Dr. Dina Radenkovic, CEO and Co-founder of Gameto. Image: Gameto

Gameto, a biotechnology company dedicated to advancing women’s healthcare, has unveiled promising findings from a recent study evaluating the impact of minimal controlled ovarian stimulation (COS) combined with their investigational in vitro maturation (IVM) solution, Fertilo, on patients’ egg retrieval experiences compared to conventional stimulation protocols. The study revealed that women undergoing minimal hormonal stimulation with Fertilo reported fewer side effects, less pain post-retrieval, and higher satisfaction rates with the abbreviated stimulation procedure when compared to conventional in vitro fertilization (IVF) methods.

“This study is significant because female patients’ pain, morbidity, and inconvenience are frequently minimized and neglected in the healthcare setting, and often more so for women pursuing fertility treatments and egg or embryo freezing,” said Dr. Dina Radenkovic, Chief Executive Officer and co-founder of Gameto. “We are encouraged by these and previously published efficacy data which demonstrate that combining minimal hormonal stimulation with our investigational in vitro maturation solution may help women navigating fertility treatments avoid many of the common side effects associated with the conventional IVF hormone protocol. We care about the efficacy but also about the experience.”

Fertilo, Gameto’s lead investigational program, leverages induced pluripotent stem cells (iPSC) to mature eggs outside the body, aiming to streamline fertility treatments and make them more convenient and safer for patients. The solution, already cleared for commercialization in Australia and select markets in Latin America, holds the promise of revolutionizing fertility care by offering a more patient-centric approach.

The retrospective survey study compared outcomes between minimal stimulation OSC-IVM cycles and conventional COS protocols. Results showed significant reductions in reported side effects and pain levels among patients undergoing minimal stimulation OSC-IVM cycles. Notably, severe pain was reported by only 7.69% of participants in the minimal stimulation OSC-IVM cohort, compared to 38.46% in the conventional COS group.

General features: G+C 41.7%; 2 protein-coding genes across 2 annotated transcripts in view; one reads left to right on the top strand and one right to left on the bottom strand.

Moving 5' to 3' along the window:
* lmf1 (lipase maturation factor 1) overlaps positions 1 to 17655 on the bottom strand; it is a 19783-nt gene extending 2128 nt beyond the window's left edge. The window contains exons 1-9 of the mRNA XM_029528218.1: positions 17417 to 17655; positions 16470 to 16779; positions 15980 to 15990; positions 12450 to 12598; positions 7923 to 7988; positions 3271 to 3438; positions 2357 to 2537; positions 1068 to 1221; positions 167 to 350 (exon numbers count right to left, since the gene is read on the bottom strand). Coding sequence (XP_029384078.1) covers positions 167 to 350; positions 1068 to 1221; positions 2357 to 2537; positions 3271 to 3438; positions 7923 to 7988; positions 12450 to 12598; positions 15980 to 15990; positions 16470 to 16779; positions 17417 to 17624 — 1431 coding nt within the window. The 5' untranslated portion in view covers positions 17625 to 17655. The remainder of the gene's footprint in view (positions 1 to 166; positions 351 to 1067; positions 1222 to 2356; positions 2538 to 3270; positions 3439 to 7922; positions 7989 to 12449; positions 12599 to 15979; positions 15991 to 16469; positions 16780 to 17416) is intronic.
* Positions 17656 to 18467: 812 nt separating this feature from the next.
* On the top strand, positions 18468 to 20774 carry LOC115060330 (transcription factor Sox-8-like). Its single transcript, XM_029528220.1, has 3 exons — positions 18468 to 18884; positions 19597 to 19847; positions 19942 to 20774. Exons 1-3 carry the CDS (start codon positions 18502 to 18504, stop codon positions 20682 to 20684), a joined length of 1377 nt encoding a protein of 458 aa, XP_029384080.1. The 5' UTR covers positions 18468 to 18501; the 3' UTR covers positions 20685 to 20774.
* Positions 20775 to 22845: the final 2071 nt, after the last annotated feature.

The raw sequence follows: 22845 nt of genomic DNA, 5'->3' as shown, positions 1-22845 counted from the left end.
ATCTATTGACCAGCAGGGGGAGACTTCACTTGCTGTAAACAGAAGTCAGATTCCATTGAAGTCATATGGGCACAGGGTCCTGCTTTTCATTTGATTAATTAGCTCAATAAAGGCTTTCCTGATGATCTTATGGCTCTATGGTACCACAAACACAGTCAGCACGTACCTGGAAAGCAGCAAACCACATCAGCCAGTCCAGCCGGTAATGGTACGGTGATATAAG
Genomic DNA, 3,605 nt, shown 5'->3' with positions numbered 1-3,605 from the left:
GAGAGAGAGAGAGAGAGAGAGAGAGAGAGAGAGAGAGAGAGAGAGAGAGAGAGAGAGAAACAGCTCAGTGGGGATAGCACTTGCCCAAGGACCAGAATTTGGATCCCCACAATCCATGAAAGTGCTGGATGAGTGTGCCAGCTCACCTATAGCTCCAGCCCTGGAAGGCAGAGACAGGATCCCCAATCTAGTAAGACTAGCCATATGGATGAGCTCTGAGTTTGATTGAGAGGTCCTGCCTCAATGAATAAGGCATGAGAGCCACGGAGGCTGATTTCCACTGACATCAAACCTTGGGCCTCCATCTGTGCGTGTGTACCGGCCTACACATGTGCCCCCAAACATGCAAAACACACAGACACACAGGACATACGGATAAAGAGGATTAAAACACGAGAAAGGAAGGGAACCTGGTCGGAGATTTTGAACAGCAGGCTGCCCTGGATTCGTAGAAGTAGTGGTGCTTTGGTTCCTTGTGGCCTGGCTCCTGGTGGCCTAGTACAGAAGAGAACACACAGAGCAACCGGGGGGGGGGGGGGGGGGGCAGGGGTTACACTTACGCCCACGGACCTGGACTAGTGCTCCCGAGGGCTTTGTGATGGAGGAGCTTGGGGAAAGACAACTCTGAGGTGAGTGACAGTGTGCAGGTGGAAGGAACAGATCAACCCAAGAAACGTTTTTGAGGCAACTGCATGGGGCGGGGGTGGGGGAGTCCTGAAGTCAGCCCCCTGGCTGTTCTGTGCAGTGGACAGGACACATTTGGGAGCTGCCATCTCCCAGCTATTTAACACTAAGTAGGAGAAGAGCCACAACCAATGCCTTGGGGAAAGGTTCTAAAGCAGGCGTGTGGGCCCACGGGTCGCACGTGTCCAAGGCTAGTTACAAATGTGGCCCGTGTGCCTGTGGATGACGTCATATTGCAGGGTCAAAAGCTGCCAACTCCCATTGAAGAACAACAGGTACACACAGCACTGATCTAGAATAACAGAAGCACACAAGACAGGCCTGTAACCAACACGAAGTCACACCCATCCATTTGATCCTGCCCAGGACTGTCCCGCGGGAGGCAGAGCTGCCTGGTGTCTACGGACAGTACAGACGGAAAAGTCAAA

Furthermore, the study revealed that minimal stimulation OSC-IVM cycles led to a considerable decrease in ovarian hyperstimulation syndrome (OHSS) incidence—a common complication associated with conventional COS. While approximately one-third of patients undergoing conventional COS experienced OHSS, none of the participants in the minimal stimulation OSC-IVM group developed the syndrome.

The study’s findings underscore the potential of minimal stimulation OSC-IVM cycles to offer a more comfortable and safer alternative to conventional IVF protocols. With 92% of patients expressing a preference for minimal stimulation OSC-IVM cycles over conventional methods, Gameto’s approach shows promise in reshaping the landscape of fertility treatments.

Gameto is actively preparing to meet FDA requirements for Phase 3 trial initiation, further advancing its commitment to redefining women’s healthcare.

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